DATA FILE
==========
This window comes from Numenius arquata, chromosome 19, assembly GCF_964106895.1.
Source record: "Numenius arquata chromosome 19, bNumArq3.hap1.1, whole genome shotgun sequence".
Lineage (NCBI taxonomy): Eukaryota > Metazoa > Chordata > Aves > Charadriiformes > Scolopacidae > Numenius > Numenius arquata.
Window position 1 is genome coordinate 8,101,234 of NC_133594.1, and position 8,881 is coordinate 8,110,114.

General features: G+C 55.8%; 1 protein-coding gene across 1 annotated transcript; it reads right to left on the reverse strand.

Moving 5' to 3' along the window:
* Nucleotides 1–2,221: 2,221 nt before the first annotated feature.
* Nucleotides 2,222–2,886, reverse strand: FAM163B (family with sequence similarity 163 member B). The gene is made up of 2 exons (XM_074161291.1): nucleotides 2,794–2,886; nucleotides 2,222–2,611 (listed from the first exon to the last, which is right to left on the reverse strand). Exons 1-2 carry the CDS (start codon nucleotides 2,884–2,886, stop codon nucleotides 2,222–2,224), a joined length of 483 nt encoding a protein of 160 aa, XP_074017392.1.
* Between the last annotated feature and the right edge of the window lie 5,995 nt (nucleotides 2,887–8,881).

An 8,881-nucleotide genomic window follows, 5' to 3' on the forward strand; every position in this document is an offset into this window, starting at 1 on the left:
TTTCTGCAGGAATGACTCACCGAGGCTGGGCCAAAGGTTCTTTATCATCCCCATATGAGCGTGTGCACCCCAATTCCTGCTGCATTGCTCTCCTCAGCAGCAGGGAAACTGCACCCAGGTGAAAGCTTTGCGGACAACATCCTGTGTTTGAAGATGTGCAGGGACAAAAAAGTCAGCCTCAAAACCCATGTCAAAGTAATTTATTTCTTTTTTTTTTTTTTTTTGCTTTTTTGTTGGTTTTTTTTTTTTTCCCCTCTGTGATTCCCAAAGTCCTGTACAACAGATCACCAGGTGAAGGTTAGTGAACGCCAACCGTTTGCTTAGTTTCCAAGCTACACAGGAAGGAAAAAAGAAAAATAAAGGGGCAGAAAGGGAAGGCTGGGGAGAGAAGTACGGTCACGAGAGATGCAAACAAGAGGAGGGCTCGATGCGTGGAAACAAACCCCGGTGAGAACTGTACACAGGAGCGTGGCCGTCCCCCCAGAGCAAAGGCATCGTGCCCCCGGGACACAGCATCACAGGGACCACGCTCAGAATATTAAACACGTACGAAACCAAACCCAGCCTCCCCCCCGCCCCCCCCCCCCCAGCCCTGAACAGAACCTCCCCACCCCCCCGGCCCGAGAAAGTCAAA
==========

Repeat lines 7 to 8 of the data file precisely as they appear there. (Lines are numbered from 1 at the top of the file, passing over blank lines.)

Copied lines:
* Nucleotides 1–2,221: 2,221 nt before the first annotated feature.
* Nucleotides 2,222–2,886, reverse strand: FAM163B (family with sequence similarity 163 member B). The gene is made up of 2 exons (XM_074161291.1): nucleotides 2,794–2,886; nucleotides 2,222–2,611 (listed from the first exon to the last, which is right to left on the reverse strand). Exons 1-2 carry the CDS (start codon nucleotides 2,884–2,886, stop codon nucleotides 2,222–2,224), a joined length of 483 nt encoding a protein of 160 aa, XP_074017392.1.